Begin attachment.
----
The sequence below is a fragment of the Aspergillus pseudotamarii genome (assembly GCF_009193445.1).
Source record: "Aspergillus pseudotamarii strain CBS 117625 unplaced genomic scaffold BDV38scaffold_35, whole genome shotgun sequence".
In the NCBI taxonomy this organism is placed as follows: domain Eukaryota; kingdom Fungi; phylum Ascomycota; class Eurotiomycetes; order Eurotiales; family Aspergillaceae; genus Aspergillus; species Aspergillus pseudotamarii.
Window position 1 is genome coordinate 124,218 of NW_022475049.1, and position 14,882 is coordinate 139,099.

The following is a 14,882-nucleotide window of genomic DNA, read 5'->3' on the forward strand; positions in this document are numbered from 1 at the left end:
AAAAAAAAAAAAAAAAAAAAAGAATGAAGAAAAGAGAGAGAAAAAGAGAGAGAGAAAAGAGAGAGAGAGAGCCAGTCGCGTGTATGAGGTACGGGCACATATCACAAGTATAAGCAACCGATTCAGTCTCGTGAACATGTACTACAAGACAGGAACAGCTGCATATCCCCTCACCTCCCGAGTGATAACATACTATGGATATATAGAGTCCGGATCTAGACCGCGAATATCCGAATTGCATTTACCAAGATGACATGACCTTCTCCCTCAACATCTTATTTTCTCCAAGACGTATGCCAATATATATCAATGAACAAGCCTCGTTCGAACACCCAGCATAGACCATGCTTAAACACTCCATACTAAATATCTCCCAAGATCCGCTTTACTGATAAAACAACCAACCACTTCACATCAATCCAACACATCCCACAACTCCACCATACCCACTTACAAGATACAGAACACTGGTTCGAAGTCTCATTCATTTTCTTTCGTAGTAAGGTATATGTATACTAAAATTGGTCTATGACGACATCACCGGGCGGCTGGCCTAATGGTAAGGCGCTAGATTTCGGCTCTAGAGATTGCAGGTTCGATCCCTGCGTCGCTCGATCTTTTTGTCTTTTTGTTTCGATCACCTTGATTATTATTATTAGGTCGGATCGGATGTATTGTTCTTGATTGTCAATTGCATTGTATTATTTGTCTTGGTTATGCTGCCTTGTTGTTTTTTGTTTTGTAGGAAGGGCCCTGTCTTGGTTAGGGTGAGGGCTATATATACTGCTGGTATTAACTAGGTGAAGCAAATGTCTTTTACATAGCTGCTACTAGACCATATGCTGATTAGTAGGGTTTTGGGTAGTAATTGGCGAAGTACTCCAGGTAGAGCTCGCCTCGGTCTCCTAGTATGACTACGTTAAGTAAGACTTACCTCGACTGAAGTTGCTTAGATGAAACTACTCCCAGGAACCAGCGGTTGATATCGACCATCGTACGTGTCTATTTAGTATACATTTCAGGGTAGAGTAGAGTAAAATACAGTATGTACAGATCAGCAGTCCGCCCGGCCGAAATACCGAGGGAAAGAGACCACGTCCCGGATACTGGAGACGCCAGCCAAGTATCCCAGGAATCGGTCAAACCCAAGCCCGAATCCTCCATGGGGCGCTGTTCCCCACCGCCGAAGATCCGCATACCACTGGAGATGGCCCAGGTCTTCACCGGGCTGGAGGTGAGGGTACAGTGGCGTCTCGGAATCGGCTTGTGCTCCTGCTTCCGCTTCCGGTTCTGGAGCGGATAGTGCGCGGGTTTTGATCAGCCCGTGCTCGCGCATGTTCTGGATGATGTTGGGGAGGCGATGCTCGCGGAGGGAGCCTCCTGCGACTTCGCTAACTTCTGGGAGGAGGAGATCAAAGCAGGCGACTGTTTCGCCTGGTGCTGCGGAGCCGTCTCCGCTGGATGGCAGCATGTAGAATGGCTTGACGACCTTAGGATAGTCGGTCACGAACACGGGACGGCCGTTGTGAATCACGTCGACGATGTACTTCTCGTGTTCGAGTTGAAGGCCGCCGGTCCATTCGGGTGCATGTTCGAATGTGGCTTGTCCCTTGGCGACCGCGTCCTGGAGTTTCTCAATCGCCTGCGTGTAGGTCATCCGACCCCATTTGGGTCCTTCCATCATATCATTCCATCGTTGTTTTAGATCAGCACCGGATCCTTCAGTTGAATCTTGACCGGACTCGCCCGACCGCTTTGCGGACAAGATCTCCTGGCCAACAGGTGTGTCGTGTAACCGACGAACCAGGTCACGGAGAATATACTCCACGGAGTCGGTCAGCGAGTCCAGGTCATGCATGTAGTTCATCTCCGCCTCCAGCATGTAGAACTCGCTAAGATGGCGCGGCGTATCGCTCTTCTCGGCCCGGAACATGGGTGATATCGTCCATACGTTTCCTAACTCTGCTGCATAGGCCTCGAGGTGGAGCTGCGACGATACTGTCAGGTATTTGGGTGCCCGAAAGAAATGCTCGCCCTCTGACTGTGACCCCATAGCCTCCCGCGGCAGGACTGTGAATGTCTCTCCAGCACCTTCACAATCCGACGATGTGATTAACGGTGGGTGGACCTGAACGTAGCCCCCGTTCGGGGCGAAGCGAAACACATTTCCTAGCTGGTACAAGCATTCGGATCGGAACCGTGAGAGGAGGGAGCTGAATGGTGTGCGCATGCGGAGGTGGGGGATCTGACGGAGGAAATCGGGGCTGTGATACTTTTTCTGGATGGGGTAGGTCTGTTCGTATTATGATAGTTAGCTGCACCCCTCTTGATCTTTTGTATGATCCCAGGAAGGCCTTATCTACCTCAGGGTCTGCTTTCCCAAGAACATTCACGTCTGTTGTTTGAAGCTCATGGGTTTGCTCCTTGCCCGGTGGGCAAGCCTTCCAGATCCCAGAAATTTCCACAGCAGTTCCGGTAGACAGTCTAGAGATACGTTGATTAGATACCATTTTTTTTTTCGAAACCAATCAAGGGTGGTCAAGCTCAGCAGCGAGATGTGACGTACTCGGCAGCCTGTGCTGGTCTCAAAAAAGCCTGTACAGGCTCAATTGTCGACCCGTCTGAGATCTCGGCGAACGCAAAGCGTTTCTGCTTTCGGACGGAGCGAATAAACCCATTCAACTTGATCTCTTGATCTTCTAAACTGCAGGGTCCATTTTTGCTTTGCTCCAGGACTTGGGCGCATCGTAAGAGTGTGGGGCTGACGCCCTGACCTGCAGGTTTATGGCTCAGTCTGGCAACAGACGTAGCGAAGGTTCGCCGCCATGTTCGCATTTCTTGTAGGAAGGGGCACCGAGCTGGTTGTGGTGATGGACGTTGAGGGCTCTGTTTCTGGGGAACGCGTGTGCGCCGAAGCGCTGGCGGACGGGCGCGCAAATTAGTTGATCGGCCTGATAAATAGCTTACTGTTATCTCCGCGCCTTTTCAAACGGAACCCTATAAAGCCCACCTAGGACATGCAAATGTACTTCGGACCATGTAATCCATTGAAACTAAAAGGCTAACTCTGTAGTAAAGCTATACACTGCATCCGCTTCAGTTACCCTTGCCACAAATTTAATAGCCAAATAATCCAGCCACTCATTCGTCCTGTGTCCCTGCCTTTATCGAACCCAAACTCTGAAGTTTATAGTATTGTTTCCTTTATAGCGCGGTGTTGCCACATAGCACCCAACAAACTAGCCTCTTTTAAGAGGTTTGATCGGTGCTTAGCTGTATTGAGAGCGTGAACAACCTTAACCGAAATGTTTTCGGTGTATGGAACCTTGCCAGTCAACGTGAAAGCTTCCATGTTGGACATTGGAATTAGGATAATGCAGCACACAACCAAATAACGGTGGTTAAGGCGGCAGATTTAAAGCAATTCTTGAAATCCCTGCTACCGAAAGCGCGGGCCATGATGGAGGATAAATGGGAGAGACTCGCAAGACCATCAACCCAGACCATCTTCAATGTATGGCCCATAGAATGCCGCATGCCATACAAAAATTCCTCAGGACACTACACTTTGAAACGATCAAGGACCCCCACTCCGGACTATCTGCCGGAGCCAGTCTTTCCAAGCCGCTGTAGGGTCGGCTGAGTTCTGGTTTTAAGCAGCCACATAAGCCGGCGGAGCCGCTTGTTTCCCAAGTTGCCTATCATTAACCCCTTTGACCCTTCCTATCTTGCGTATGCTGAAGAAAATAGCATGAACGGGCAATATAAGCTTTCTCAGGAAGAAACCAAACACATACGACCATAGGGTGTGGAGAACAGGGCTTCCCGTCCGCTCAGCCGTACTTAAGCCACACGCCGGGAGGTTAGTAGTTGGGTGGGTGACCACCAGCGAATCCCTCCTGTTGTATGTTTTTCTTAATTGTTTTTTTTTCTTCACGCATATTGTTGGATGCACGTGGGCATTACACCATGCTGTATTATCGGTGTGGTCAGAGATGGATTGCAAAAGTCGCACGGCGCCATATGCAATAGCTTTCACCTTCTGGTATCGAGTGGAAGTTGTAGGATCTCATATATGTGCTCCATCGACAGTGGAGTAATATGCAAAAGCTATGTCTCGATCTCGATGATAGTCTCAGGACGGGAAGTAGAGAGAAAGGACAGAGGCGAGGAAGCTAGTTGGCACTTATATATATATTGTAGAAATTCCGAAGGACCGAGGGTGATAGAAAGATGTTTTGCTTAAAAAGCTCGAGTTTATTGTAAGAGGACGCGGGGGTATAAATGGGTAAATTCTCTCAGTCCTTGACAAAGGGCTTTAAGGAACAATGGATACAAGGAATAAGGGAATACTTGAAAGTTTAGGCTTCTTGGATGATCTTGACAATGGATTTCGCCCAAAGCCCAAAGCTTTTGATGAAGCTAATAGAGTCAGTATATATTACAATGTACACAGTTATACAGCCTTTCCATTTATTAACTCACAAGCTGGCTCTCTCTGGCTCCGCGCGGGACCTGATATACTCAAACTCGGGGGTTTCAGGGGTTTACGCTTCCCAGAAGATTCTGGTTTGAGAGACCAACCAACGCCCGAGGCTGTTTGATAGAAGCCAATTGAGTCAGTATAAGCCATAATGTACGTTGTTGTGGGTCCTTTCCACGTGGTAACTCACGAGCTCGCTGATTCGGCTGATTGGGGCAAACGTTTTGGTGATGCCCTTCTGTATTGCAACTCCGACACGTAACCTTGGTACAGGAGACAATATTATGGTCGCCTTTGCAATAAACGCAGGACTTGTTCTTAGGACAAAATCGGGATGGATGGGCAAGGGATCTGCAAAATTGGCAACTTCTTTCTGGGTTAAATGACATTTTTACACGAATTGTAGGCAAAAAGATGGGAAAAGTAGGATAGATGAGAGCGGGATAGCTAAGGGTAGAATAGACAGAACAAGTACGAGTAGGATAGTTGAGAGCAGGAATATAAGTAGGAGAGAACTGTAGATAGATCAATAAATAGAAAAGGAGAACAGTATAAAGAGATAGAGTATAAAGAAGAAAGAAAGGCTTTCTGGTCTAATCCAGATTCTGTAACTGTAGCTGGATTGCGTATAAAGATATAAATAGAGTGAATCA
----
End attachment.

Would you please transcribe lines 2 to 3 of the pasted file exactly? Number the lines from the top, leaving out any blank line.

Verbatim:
Source record: "Aspergillus pseudotamarii strain CBS 117625 unplaced genomic scaffold BDV38scaffold_35, whole genome shotgun sequence".
In the NCBI taxonomy this organism is placed as follows: domain Eukaryota; kingdom Fungi; phylum Ascomycota; class Eurotiomycetes; order Eurotiales; family Aspergillaceae; genus Aspergillus; species Aspergillus pseudotamarii.